The government is considering using the army to help with fuel deliveries as some petrol brands report as many as 90% of their sites running dry.
One petrol station reported a 500% spike in demand compared to last week, with motorway service stations being given refill priority.
It comes as Downing Street announced on Sunday it was temporarily suspending competition laws to allow the fuel industry to target petrol stations most in need of fresh supplies.
Gordon Balmer, executive director of the Petrol Retailers Association, told LBC: “We did a straw poll yesterday morning of a number of our members who have around 200 sites between them.
“50% of those we spoke to said their sites were dry and some actually said 90% of their sites were dry, so it is on a company-by-company basis and almost on a brand-by-brand basis because some oil companies are still relatively okay in terms of deliveries.”
Brian Madderson from the PRA added that dry sites are being restocked but “the number of tankers that they’re receiving are below the number that they need to be properly restocked at their normal level of between 40% and 50%”.
He described the purchasing rate as “frenzied” and told the BBC the forecourt closures and depleted pumps were down to “panic buying, pure and simple”.
He said the problem was caused by somebody leaking a confidential BP submission to a cabinet meeting ten days ago.
He continued: We had problems of HGV shortages of drivers getting fuel tankers to the forecourts, but it wasn’t a critical situation at that stage.
“The fact that she or he leaked the document, broadcast, there was panic buying right across main urban centres in the UK.”
As many as 40,000 HGV driver applications are waiting to be processed in Swansea, he added.
Business Secretary Kwasi Kwarteng met industry executives on Sunday to try to find a way through supply chain pressures that have led to panic-buying of fuel.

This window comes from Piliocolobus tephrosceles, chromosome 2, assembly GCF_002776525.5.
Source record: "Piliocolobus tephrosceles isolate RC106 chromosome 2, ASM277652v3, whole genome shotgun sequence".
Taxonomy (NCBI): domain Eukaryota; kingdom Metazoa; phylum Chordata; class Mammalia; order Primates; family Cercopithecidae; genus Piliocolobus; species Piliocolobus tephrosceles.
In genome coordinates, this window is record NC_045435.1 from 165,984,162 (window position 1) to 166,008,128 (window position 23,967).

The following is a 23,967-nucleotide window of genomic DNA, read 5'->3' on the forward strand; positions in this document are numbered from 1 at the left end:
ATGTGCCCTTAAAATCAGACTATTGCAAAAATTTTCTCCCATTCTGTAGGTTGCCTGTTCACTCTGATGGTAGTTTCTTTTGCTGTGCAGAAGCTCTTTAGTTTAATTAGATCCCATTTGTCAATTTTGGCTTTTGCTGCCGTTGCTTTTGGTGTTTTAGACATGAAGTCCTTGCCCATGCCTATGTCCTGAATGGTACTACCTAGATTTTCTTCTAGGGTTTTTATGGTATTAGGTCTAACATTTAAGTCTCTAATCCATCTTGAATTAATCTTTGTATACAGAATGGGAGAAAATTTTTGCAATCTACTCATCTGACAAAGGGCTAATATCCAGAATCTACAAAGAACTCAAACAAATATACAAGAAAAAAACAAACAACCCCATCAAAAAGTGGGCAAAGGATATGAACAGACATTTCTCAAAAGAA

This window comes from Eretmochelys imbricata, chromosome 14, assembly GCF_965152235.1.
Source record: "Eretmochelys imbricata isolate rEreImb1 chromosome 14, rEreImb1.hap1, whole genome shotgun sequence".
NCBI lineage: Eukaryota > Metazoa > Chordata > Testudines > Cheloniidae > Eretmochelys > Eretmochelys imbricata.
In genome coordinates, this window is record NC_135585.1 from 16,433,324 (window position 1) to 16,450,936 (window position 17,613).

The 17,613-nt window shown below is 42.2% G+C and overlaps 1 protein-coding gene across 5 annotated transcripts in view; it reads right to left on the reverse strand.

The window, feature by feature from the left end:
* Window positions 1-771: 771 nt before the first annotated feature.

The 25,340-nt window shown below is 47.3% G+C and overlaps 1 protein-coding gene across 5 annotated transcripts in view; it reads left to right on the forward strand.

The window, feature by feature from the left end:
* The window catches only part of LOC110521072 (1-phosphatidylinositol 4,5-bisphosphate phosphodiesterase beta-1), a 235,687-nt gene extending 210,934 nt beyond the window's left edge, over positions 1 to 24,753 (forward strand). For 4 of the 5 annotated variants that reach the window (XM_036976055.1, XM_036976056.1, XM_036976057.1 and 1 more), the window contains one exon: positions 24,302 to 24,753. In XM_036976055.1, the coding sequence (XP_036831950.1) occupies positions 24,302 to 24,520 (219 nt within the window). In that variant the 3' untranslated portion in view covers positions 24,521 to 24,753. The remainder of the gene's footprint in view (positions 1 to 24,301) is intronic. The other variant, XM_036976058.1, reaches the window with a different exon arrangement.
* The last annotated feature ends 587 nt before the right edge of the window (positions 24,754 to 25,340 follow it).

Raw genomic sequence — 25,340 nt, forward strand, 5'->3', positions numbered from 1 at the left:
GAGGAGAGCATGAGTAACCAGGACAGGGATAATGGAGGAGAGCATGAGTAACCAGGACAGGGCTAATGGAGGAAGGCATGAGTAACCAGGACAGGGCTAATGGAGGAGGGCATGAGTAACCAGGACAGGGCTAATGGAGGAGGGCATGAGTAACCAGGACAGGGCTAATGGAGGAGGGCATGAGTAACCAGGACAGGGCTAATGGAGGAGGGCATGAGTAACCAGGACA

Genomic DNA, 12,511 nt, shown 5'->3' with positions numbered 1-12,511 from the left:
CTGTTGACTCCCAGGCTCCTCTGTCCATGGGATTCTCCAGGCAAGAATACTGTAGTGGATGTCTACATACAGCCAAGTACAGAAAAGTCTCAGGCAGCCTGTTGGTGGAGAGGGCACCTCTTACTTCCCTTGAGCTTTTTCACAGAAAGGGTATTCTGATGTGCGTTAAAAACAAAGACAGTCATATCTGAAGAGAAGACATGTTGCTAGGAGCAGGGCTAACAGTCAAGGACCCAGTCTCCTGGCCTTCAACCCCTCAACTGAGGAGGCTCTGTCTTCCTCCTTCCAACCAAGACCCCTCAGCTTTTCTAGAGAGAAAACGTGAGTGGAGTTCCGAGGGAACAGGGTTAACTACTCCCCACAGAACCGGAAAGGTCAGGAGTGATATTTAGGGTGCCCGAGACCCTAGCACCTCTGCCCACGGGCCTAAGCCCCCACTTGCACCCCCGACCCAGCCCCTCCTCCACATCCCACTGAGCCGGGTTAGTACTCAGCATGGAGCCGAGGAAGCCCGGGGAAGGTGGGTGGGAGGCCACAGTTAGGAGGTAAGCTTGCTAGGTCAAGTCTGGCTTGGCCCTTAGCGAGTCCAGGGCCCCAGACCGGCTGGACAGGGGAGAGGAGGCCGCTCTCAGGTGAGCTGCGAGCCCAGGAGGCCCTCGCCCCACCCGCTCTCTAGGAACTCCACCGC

In a statement, he said: “We have long-standing contingency plans in place to work with industry so that fuel supplies can be maintained and deliveries can still be made in the event of a serious disruption.
“While there has always been and continues to be plenty of fuel at refineries and terminals, we are aware that there have been some issues with supply chains.
“This is why we will enact the Downstream Oil Protocol to ensure industry can share vital information and work together more effectively to ensure disruption is minimised.
“We thank HGV drivers and all forecourt staff for their tireless work during this period.”
On Sunday, BP said: “We are experiencing fuel supply issues at some of our retail sites in the UK. This is being caused by delays in our supply chain due to a shortage of qualified drivers – this issue is impacting industries across the UK.”
It estimated around 30% of its 1,200 UK sites do not currently have either of the main grades of fuel.
“We welcome the government’s decision to issue temporary visas to truck drivers,” it said.
However, the prime minister is considering using the army to help deliver supplies amid a chronic shortage of HGV drivers to man the fuel tankers.
The government’s competition announcement means the industry will be temporarily exempt from the Competition Act 1998 for the purpose of sharing information and optimising supply.
It will make it easier for suppliers, producers and hauliers to work together and prioritise deliveries to locations most in need.
In a statement, industry stakeholders said: “We are in regular contact with government ministers and policy officials and it was reassuring to meet with the business secretary again on Sunday evening and discuss further action.
“We will continue to work closely in partnership over this period with local and national government and want to reassure the public that the issues that have arisen are due to temporary spikes in customer demand, not a national shortage of fuel.”
The government will be hoping the new measures help ease the pressures brought on by a HGV driver shortage, which has seen supermarkets struggle to fill their shelves and petrol stations overrun by motorists.
On Saturday night, the government revealed it would offer short-term visas for foreign hauliers to come to the UK and help plug the gap.
Thousands more drivers will be trained up too, with the government fast-tracking those who want to get out on to the roads as soon as possible.
However, the move has been widely criticised by the industry.
Andrew Opie, director of food and sustainability at the British Retail Consortium, said the measures “will do little to alleviate the current shortfall”.
“Supermarkets alone have estimated they need at least 15,000 HGV drivers for their businesses to be able to operate at full capacity ahead of Christmas and avoid disruption or availability issues.”